For January 2005 growth of worldwide international tourist arrivals is estimated at 9 percent compared to the same month of the previous year. In February, arrivals increased by 4 percent, but it should be taken into account that 2004 was a leap year and February had one day more, representing some 3 to 4 percent of the monthly total.

A double decker in London

In March, arrivals jumped by 15 percent boosted by the fact that the Easter holidays fell in March this year and not in April as in 2004. By the same token, this skewed down the April results, which, however, were still positive at 3 percent. For the four-month period January-April 2005 as a whole, growth amounted to close to 8 percent. This figure is in line with the forecast issued in the January issue of the WTO World Tourism Barometer of a 5 to 8 percent increase for the full year 2005.

Prospects for the forthcoming high season in the northern hemisphere are positive overall, as no major constraints are present and the economic scenario is on the whole favourable. According to Mr Huescar "major source markets and destinations are gearing up for the busiest months of the year and no drastic changes are expected in the current momentum." There is still a significant amount of pending demand, in particular concerning long-haul traffic. Short-term prospects are particularly positive regarding travel out of Europe due to the still strong euro.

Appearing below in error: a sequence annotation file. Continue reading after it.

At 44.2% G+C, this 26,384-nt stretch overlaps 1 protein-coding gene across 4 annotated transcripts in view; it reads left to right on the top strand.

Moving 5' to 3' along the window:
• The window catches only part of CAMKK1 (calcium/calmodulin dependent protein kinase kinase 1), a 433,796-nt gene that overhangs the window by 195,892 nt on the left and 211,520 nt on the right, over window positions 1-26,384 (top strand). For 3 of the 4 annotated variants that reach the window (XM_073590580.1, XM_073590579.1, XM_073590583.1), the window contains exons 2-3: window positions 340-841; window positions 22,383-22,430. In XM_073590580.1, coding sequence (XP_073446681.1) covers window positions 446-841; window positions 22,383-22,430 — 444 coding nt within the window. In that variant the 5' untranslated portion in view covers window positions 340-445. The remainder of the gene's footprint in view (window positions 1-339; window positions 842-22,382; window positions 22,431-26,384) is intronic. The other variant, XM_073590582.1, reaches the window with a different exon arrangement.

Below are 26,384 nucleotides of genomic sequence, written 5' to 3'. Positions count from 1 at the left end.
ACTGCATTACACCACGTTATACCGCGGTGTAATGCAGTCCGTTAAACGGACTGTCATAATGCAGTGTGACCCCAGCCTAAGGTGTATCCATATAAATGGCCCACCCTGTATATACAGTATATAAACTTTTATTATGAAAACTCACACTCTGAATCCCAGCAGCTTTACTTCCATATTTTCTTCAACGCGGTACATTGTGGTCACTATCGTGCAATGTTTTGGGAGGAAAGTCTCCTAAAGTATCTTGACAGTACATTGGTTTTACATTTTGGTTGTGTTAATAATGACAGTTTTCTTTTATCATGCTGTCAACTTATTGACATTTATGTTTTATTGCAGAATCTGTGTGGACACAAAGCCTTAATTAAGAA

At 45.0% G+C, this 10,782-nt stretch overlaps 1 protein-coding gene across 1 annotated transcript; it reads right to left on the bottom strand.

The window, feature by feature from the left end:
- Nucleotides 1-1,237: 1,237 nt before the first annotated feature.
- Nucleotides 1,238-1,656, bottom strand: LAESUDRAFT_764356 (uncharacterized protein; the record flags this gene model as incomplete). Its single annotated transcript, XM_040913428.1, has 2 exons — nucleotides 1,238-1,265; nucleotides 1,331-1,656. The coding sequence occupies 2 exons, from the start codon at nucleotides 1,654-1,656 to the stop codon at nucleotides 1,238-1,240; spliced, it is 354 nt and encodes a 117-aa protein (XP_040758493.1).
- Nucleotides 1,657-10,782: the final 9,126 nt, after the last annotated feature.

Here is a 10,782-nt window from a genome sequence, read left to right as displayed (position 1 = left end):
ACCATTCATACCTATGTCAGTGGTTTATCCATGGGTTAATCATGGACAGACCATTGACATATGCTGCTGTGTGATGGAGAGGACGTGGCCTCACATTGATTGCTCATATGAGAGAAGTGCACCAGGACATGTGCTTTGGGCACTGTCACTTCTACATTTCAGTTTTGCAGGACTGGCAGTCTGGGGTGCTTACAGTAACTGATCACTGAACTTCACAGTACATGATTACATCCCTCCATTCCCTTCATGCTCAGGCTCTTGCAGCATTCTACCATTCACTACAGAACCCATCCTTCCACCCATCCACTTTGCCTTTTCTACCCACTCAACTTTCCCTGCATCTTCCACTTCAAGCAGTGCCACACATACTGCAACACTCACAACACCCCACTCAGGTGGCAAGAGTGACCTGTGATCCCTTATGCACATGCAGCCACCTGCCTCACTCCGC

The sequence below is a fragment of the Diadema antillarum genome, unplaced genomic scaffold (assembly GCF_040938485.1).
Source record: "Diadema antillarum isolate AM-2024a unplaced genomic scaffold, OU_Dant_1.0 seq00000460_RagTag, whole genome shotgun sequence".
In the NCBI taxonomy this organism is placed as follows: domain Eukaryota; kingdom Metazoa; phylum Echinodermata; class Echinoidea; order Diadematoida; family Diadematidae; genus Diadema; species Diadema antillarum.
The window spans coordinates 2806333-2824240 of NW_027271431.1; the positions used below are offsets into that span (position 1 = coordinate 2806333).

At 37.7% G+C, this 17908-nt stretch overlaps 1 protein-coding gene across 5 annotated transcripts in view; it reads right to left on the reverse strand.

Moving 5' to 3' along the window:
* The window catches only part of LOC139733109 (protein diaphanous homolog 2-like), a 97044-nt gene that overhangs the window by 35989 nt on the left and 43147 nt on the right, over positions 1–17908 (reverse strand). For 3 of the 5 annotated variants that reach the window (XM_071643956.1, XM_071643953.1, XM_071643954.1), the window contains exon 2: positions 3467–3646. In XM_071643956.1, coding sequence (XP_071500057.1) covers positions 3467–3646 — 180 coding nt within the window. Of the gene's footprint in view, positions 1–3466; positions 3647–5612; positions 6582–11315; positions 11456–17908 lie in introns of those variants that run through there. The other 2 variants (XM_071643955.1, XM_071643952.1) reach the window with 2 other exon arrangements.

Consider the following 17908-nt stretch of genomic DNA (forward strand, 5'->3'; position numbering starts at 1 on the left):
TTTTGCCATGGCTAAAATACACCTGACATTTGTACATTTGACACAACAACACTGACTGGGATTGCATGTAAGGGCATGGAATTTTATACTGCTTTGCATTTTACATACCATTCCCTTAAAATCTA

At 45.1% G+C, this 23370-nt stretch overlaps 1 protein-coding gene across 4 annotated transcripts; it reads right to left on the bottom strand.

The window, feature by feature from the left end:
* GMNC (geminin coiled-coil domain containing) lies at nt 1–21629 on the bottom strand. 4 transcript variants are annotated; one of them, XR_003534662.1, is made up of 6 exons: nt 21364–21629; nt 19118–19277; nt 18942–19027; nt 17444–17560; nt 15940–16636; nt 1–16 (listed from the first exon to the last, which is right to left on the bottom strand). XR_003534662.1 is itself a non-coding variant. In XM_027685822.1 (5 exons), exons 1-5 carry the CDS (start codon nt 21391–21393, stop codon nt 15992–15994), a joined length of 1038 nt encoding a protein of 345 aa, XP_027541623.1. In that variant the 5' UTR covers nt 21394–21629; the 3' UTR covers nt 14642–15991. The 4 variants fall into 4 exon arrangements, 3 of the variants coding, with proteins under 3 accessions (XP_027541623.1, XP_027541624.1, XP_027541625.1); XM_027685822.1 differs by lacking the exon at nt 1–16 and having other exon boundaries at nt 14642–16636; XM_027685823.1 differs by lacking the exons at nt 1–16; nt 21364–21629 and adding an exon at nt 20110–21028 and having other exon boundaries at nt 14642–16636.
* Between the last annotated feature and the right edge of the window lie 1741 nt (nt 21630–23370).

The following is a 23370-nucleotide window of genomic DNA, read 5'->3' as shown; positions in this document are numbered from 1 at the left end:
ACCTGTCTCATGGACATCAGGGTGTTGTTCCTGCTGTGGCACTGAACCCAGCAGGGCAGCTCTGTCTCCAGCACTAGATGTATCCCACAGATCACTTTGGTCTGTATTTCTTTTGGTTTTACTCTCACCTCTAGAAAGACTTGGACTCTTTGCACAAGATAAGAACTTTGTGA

In addition, with more and more intraregional destinations served by low-cost airlines, tour operators are moving to more exotic medium- and long-haul destinations. However, independent travel continues to develop faster than conventional package travel fuelled by increased capacity from low-cost airlines and growing online availability of well-priced accommodation. Outbound tourism from the Americas is expected to maintain its strength, as the United States only recently started to recover from the severe drop it suffered in the period 2001-2003.

A tourist is riding a tri-cycle in Amsterdam.

In 2004, the number of US citizens travelling by air to overseas regions, Canada and Mexico increased by 14 percent. However, they are only slowly returning to Europe and are expected to continue being more attracted to destinations within their own region or in Asia and the Pacific, where the impact of the weak US dollar is less significant. Asia and the Pacific, the Middle East and Africa are expected to continue to post strong results, both from outside the region and from intraregional source markets.

The over 230 specialists from around 100 countries and territories who contributed to the WTO Panel of Tourism Experts for this edition of the WTO World Tourism Barometer maintained their positive evaluation regarding the first four months of 2005 as well as for the forthcoming period (May-August 2005). On a five-point scale ranging from [1] much worse to [5] much better, representatives of both the public and private sectors gave the period January-April 2005 an average score of 3.7, corresponding in terms of the WTO Panel of Tourism Experts Confidence Index to an evaluation of "better than what would reasonably be expected," hence confirming the expectations expressed by the Panel early in January regarding this period (3.7). Prospects for the next four-month period between May and August are marginally down, but still optimistic overall (3.6).